March 6, 2019

About Windows Process/Thread Tokens and Pass The Hash

Windows has a rich security model that is worth understanding to operate effectively on a red team or pentest.

There are many great resources that discuss this topic. We will reference them and attempt to distill the foundational concepts and the operational points you should know. Specifically, we will focus on the underlying ntdll and kernel32 user space API calls to manipulate tokens, and how tools like CobaltStrike use these for offensive functionality. We will also be exploring things like the Mimikatz source code to shine light on Windows internals.

Access Tokens

For a full deep dive on access tokens, see: Otherwise, here are the cliff notes:

Access tokens describe the access rights of the running code. Tokens are used by the kernel to perform access checks when that process interacts with securable objects Also, like most things in Windows, tokens are themselves a securable object and have their own DACLs.

Tokens come in two main forms: they can be a Primary Token associated with a process, or an impersonation token associated with a thread. Why stop at just two token types? -Someone at Microsoft. Impersonation tokens can have three sub-types as well.

Impersonation tokens are designed to support a client server model where the server can impersonate the client’s access rights and perform its activity as that client. This eases the burden of the server side code from doing its own access checks, and instead just making a thread impersonate the client and letting Windows handle access control.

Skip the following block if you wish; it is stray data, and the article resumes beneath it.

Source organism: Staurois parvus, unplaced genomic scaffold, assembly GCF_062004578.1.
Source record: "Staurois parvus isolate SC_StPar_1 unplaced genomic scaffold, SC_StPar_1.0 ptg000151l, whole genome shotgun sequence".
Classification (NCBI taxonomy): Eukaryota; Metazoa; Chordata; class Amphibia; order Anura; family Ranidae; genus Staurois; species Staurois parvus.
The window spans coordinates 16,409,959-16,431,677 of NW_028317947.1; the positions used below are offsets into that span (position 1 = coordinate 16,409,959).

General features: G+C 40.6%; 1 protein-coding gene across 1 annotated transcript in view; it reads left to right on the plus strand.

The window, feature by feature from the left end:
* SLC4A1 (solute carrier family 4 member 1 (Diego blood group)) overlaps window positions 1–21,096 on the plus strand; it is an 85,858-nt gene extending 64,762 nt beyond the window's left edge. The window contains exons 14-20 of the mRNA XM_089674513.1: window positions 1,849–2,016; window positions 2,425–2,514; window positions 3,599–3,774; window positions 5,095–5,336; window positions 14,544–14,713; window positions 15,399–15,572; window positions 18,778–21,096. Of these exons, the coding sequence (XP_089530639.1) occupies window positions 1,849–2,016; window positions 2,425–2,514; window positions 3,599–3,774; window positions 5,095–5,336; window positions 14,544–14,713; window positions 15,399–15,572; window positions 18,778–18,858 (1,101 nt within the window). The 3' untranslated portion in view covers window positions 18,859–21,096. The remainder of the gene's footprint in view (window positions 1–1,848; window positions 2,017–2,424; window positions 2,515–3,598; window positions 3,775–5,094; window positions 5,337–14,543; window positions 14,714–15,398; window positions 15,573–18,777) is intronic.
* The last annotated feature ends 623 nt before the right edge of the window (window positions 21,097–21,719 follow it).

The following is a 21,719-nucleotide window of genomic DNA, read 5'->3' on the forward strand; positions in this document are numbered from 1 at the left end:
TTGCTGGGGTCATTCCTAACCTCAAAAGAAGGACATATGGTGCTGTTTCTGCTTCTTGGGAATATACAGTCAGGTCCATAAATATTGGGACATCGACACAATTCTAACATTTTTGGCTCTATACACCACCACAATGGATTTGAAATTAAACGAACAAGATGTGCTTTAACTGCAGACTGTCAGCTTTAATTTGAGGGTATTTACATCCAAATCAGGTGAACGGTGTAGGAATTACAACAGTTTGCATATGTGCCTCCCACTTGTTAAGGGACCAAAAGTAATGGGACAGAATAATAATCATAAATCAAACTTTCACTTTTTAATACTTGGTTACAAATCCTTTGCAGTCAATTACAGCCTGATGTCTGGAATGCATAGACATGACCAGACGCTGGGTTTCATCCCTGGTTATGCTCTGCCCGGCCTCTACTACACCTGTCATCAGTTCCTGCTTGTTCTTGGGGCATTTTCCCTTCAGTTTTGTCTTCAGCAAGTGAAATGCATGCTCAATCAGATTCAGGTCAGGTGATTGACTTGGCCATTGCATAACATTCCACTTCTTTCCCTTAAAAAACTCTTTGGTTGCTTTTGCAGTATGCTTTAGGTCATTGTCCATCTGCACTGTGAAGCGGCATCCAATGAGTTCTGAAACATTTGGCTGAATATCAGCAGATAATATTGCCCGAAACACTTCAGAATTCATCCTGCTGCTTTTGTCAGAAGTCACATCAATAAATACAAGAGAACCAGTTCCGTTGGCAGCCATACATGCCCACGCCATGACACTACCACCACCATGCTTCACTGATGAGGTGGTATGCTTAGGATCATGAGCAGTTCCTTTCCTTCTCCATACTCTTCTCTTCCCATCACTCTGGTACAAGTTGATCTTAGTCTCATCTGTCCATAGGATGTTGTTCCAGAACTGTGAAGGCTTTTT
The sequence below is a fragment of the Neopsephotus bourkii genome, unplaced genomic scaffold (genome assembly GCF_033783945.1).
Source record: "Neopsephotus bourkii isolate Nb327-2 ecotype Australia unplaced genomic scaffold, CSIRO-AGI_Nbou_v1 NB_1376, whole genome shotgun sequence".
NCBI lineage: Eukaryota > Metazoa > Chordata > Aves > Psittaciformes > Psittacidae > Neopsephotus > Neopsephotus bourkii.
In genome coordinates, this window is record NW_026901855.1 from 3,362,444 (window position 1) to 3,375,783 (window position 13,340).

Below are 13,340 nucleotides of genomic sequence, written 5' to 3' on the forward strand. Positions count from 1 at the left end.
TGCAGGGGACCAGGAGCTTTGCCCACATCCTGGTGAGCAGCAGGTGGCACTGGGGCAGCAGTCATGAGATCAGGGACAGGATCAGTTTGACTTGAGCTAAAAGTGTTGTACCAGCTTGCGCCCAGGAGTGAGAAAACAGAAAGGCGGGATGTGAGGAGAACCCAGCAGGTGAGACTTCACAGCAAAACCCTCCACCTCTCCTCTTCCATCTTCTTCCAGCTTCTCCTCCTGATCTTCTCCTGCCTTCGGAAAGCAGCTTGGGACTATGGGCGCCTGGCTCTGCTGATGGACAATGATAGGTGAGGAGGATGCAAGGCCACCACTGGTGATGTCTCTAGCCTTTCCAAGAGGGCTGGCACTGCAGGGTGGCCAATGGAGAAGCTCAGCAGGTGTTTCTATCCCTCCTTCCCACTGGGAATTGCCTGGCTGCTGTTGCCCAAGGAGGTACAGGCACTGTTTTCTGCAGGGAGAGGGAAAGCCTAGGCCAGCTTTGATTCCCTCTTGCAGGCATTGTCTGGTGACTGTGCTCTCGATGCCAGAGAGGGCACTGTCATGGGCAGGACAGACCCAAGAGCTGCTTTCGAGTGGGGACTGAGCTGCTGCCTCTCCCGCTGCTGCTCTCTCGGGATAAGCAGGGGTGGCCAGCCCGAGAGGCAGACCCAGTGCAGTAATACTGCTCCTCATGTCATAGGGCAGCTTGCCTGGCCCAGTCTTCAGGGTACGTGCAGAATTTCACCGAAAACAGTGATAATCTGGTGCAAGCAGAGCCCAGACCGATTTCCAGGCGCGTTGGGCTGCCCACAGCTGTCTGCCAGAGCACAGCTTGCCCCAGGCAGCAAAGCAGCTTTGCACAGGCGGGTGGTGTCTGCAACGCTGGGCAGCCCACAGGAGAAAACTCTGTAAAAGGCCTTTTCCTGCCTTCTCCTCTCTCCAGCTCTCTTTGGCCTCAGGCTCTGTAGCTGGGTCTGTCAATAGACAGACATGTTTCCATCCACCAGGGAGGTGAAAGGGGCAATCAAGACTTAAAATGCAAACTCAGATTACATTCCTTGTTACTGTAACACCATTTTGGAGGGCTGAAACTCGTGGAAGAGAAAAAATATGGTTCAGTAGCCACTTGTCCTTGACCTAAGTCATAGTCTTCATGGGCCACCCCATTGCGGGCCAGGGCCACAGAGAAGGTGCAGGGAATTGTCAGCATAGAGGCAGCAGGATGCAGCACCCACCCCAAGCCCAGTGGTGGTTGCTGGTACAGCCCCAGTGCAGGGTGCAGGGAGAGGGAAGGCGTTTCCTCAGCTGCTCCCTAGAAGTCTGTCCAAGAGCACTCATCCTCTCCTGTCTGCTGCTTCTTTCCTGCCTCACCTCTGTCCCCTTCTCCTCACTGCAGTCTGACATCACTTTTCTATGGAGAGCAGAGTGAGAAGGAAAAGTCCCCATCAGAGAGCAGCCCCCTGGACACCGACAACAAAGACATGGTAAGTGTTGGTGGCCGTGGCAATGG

While subprocesses and threads inherit the process token, thread/impersonation tokens do not get inherited. That means if you have a thread running under an impersonation token, any sub processes or threads spawned by that thread will inherit the process token. This was apparent for example in versions of Cobalt Strike prior to 3.13, where any tasks spawned in a sub-process would not run with the impersonated thread token.

Creating Impersonation Tokens

Windows provides several APIs to manage tokens, including spawning new processes or threads with tokens, or applying a token to an existing process or thread.

The ImpersonateLoggedOnUser API call is designed to apply an existing token to your thread.

ImpersonateLoggedOnUser takes a single argument, a token handle, and applies that token to your current thread. This token handle can be acquired from an other process, allowing your thread to impersonate a process running as another user. This existing token can be be acquired via OpenThreadToken or OpenProcessToken, and duplicated if necessary with DuplicateTokenEx to set the proper access permissions.

These impersonation APIs can be great tools for malware writers, and are largely integrated into attack frameworks such as MetaSploit and Cobalt Strike.

This is how Cobalt Strike, at least prior to 3.13, runs a pass the hash attack. It uses Mimikatz to spawn a process run with the passed hash, and then acquires the token handle for that spawned process and applies it to the Cobalt Strike process with ImpersonateLoggedOnUser. See this Cobalt Strike Blog Post and attached videos for more details:

Cobalt Strike PTH Sample